by Jeremy Tambling and Louis Lo
HK University Press/Instituto
Cultural de Macau
Postmodernism, like political correctness, has fallen across academia like a shower of strontium-90 in the last generation or so. And like any radioactive exposure, these toxic ideologies produce mutant birth defects for decades.
Both - thankfully - are now past their half-life, but it will take another generation before common sense and a respect for facts and objective truth can safely venture back out of the closet.
Jeremy Tambling and Louis Lo, the authors of Walking Macao, Reading the Baroque - both professors of literature - explore the SAR district by district and in the process interpret and discuss elements of 'the baroque' in ways that most general readers would find obscure or absurd.
Here's one example: statues of St Teresa of Avila have such an other-worldly facial expression and beatific gaze because she was actually having an extended orgasm, but didn't realise this sensation was quite what she felt at the time. Such puerile tosh buttresses today's 'standpoint epistemology' where all intellectual positions - however crackpot they appear on closer examination - are equally 'valid'.
Like most other postmodern 'artefacts', the identity of the intended readership of Walking Macao, Reading the Baroque remains 'playfully' mysterious. In the book's defence, it is possible - just - that terms such as 'structural poetics' and 'founded on a rhetoric' have precise, technical meanings that specialists in cultural theory could perhaps explain to the rest of us.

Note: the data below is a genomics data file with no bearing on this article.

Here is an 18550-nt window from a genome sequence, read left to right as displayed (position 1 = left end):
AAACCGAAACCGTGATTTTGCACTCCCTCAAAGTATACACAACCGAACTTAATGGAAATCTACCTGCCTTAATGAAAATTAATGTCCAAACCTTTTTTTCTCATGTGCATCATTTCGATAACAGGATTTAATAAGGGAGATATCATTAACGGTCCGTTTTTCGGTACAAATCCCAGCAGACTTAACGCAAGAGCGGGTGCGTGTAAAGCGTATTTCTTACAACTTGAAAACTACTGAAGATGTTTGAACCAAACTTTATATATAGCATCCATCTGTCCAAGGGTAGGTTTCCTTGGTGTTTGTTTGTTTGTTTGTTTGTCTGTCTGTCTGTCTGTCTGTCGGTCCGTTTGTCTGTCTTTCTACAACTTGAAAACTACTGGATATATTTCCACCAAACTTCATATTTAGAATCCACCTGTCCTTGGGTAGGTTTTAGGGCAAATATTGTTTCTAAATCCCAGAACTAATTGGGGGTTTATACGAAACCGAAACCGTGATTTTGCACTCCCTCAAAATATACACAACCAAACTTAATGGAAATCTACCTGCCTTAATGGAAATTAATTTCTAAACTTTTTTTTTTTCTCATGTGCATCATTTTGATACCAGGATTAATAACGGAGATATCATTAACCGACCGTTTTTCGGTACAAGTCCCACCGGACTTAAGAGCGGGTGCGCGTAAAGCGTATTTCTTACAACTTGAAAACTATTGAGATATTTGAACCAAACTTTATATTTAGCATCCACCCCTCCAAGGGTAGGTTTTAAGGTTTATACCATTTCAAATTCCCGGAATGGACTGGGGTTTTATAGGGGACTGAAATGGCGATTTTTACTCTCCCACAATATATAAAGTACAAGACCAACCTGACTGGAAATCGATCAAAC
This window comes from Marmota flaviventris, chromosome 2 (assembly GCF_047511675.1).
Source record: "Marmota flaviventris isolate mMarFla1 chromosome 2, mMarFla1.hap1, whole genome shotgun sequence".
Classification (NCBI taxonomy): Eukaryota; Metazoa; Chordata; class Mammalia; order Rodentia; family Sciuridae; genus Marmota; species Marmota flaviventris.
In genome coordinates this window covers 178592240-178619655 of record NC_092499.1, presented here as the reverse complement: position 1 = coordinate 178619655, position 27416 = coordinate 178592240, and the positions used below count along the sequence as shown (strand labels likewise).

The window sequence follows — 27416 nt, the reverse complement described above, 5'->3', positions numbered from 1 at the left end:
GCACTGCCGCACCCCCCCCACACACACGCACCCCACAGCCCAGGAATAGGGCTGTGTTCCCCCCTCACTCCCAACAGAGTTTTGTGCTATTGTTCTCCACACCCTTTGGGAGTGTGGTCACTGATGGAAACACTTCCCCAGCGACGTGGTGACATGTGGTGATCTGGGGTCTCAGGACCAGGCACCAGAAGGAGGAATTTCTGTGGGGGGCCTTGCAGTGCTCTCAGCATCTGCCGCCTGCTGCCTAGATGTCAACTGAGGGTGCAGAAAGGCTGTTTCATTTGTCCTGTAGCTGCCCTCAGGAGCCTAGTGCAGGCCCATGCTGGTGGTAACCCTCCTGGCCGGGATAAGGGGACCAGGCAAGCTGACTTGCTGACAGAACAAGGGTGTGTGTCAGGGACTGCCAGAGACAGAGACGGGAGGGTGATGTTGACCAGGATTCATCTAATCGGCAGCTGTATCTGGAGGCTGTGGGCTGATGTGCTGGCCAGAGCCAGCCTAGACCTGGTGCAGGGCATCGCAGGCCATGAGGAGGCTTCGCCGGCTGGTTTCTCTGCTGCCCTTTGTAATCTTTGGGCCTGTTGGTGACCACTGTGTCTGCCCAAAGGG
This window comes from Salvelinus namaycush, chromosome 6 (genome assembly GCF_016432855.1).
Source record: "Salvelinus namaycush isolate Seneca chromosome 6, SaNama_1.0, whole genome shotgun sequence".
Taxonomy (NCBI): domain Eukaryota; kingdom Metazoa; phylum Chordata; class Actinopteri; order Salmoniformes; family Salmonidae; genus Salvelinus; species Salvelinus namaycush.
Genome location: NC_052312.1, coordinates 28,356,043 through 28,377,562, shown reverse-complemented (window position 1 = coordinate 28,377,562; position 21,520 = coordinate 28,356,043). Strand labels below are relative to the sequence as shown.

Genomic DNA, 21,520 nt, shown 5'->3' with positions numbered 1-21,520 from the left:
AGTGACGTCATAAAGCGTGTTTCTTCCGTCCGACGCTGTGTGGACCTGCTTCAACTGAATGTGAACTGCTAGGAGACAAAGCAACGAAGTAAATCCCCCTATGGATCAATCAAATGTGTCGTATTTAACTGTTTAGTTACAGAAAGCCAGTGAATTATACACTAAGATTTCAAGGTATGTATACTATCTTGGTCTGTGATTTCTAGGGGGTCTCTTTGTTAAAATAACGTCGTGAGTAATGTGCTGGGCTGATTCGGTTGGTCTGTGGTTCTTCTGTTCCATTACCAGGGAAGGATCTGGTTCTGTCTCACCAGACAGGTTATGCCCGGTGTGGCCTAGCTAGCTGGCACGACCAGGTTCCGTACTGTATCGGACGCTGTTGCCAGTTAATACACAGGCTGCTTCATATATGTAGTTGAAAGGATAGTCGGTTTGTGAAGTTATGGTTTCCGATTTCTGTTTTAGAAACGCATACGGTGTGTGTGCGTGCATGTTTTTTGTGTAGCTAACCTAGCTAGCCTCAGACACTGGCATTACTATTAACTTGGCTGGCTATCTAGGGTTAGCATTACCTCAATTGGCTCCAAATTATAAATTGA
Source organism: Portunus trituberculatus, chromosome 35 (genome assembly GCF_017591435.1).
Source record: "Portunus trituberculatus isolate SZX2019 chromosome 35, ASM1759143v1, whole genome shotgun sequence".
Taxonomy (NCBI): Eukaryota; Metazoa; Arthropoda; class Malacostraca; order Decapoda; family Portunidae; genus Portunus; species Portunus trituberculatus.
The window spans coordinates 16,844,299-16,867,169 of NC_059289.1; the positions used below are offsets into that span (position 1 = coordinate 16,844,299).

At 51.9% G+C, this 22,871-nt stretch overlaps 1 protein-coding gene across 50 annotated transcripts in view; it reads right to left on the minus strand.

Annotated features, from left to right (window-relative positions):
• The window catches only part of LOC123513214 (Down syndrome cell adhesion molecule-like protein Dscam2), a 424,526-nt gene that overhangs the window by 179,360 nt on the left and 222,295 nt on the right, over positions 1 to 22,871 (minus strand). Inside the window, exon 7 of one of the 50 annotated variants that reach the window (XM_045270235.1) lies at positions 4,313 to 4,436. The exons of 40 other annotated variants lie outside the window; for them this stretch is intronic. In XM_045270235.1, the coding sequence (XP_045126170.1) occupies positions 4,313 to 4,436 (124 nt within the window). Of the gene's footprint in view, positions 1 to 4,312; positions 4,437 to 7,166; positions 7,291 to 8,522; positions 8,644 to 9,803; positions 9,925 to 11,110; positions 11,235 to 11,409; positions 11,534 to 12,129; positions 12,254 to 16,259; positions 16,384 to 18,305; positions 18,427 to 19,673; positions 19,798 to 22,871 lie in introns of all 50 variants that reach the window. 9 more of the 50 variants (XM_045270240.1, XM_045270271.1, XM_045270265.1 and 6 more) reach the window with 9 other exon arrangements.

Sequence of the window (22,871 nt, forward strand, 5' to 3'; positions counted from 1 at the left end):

As far as this book is concerned then, either its target readership is: 1) a minority audience of academic specialists who possibly know and understand what these terms mean; or 2) a larger general audience - the jacket publicity suggests this - in which case, larded throughout with obscure terminology, Walking Macao has failed miserably.
Tambling and Lo jointly wrote the text, and the seams and basting stitches that hold their writing together clearly show. But this doesn't matter much because the whole work is a ponderous mass of obfuscation. Unsurprisingly, postmodernism's pantheon - Jacques Derrida, Jacques Lacan, Michel Foucault and others from the same French Hall of Shame - dominate the entire 'discourse'. Unfortunately, none of these Gallic 'scholars' was obsessed with factual accuracy. Nor are their disciples.
Inherent in any work that touches on history, which provides a central focus and framework for this book (as far as there seems to be one) is, as British historian Eric Hobsbawn famously noted, 'the professional obligation not to get it wrong - or at least to make an effort not to'. But in works like this one, factual accuracy - boring, bourgeois details such as names, dates and places, minor but enduringly significant real-world signposts for the rest of us - are sacrificed to 'riffs' and 'tropes'. Why, postmodernist frauds allege, should a staid, elitist allegiance to verifiable facts be allowed to stand in the way of 'playful' theories?
Here's a particularly egregious, easy-to-correct example: Steve Wynn does not own the Sands and Venetian casino complexes, Sheldon Adelson does, at least for now. There are plenty of others.
Good historians of any stripe make it look deceptively easy. But it is not easy to distil the bewildering complexity of happenings across time and space into a coherent, meaningful narrative. Any intelligent reader can understand 'normal', well-written academic history; postmodern practitioners, however, like the priests of old, need to surround their discipline with verbal minefields whose obvious intent is to keep lesser minds out.
Some academic disciples (hard sciences, humanities and music) do require the learning of specialised languages.
But it grates when intellectual shenanigans pose as solid contributions to knowledge.
If turgid postmodernist discourse and outrageous cultural theory, artfully disguised in an illustrated art-history guidebook of sorts pique your interest, this book for you. If not, leave it on the shelves.